The company, which seems to be under pressure to explain why it has not completed the project up to now, wrote to the town clerk on 29 June this year, claiming that it had completed 82 percent of the sewer reticulation system and hoped to complete the exercise by 31 July. It claimed that it had completed 95 percent of the water reticulation system and hoped to finish by 15 August.

Nothing of the sort has happened. A site visit revealed a pathetic situation where some residents, forced to live in semi-finished houses, were using other unfinished houses as toilets. The residents are getting their water from a communal tap.

In the same report to the town clerk, the company said it had completed 242 houses which were now occupied. It said 16 houses were complete but unoccupied.

It was putting final touches to 90 others. Eighteen were at roof level, 74 at wall plate level, four at windowsill level, 10 at concrete footing level, 23 had trenches excavated while 22 stands were still open ground.

Abednico Ncube, chairman of the Section 12 Residents Association, said the figures had all been cooked up. He said, while a number of houses were now complete and occupied, most had been completed by the owners after realising that the company was taking too long. He said the company had, at most, completed 40 houses only.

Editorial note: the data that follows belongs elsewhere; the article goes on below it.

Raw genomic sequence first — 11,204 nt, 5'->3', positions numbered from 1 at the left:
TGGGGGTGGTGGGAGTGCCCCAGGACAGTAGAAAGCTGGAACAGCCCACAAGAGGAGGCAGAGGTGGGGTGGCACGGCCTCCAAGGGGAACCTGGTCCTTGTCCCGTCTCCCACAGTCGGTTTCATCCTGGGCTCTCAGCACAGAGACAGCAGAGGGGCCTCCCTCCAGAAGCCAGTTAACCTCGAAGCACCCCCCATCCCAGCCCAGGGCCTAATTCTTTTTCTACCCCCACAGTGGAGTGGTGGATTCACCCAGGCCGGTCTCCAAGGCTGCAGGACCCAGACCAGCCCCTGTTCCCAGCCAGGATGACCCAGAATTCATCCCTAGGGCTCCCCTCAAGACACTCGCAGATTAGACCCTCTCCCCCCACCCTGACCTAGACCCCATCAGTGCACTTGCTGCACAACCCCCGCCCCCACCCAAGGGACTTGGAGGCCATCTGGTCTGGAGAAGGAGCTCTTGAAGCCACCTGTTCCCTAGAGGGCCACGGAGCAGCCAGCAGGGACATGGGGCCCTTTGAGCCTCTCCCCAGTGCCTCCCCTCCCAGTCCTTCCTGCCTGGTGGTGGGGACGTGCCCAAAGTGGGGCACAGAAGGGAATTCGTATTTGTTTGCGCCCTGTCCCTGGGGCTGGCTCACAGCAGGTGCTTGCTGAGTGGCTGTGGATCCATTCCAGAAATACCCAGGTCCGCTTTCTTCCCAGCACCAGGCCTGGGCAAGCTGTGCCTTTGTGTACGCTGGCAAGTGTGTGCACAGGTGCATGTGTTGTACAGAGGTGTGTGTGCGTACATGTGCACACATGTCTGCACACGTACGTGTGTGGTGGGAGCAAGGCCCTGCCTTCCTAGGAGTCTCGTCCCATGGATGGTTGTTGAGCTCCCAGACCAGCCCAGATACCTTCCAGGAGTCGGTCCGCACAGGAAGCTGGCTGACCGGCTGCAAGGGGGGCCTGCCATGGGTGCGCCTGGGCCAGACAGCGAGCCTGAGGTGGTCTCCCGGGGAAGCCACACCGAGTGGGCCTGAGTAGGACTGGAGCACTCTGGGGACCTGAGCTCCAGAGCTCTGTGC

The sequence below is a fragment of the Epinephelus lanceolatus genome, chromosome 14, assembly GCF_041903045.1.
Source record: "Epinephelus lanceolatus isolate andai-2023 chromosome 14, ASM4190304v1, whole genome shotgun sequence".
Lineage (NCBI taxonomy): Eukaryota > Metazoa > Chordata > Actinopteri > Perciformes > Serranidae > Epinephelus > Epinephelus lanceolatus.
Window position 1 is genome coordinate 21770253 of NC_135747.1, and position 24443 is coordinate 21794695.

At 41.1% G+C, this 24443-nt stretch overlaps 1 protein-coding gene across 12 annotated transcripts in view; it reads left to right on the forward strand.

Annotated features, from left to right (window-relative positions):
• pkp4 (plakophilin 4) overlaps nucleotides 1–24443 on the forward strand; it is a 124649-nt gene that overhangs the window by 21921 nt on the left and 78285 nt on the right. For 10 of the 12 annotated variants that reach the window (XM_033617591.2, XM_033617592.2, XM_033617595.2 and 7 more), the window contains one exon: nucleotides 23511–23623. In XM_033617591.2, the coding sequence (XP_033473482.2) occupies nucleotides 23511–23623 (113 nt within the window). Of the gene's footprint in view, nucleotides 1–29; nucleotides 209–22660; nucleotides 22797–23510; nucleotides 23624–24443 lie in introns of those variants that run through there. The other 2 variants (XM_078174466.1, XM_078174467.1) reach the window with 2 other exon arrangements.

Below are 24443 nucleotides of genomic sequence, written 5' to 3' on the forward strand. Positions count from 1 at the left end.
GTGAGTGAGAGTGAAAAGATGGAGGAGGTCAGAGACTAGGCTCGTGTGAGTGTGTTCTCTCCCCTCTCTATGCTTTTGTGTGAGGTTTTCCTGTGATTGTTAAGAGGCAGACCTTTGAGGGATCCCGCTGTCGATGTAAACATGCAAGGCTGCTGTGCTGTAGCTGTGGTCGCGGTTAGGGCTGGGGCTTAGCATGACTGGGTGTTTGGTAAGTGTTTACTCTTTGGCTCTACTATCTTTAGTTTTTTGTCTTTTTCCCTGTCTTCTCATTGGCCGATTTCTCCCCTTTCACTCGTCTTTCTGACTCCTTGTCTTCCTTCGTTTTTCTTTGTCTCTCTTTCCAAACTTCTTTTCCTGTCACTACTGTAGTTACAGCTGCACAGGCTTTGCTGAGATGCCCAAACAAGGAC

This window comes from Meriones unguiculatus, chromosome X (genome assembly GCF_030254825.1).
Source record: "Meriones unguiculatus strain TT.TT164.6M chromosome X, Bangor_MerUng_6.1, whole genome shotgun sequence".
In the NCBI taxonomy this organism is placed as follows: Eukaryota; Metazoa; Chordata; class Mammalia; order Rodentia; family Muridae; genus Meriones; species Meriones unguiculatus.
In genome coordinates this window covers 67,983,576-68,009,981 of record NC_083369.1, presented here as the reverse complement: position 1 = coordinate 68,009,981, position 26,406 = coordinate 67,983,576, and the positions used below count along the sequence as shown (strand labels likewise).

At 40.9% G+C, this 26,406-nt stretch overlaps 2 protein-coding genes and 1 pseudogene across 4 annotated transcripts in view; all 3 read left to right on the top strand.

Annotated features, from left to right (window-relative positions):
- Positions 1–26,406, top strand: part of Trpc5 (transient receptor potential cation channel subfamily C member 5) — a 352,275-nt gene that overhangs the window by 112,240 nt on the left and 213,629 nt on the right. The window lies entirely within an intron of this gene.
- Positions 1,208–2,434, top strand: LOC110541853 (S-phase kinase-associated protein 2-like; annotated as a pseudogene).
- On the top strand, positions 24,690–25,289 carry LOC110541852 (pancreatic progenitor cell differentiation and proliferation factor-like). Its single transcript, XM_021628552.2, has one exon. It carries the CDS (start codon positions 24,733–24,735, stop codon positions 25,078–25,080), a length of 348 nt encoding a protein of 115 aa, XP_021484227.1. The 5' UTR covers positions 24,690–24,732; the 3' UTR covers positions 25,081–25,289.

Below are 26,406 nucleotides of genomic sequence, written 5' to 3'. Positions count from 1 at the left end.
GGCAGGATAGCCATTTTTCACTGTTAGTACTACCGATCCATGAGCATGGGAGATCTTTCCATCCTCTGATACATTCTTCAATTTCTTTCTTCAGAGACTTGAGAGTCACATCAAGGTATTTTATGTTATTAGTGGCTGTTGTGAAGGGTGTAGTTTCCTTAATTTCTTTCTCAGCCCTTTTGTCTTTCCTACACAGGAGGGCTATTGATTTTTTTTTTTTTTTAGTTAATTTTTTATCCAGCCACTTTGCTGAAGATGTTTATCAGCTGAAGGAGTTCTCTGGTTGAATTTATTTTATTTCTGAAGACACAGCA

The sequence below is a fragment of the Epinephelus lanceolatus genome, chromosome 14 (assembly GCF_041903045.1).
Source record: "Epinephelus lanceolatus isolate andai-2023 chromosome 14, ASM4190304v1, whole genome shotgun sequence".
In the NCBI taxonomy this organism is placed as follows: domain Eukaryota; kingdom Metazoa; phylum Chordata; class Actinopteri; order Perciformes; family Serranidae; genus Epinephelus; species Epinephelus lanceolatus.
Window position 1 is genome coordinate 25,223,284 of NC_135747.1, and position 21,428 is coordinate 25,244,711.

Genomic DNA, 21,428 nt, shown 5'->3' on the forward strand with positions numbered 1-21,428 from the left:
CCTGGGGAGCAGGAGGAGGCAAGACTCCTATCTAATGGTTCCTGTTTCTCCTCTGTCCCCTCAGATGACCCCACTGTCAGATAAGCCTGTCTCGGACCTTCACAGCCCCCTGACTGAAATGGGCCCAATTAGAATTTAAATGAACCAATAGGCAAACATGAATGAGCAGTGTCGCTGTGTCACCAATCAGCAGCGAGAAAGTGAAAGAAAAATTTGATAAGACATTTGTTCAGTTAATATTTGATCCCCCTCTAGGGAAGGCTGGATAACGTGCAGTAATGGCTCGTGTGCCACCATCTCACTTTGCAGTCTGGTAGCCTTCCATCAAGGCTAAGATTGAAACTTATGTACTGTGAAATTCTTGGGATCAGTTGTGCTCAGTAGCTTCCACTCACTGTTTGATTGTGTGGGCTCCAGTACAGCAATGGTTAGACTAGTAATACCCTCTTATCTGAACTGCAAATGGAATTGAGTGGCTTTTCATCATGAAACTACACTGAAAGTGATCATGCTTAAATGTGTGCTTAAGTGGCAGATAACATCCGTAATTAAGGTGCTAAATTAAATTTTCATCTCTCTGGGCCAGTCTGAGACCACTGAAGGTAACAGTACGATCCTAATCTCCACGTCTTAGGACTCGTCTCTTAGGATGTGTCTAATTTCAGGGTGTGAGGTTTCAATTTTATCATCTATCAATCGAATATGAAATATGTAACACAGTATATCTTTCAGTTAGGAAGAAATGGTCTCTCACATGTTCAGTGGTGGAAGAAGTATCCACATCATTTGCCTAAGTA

He personally had completed his own two-roomed house though his building society had paid Alpha Construction the full amount.

“You only need to ask yourself, why would someone leave a complete house unoccupied, if there are indeed 16 houses that are complete but unoccupied, when people are rushing to stay in unfinished houses?” he queried.

Another anomaly was that though the company admitted in its letter to the town clerk that there were encroachments on 117 stands, an internal memorandum from the council’s engineering services department dated 1 September 2004 revealed there were 225.

The Insider was unable to establish when Alpha Construction should have completed the project according to its contract with the council.

Council officials said the contract was confidential and could only be released with the permission of the town clerk, Moffat Ndlovu. Ndlovu was said to be locked in meetings.

What is even more disturbing is how house-seekers were milked and asked to pay more money than in the original agreement to have their houses built. In some cases they signed more than one agreement of sale for the same stand.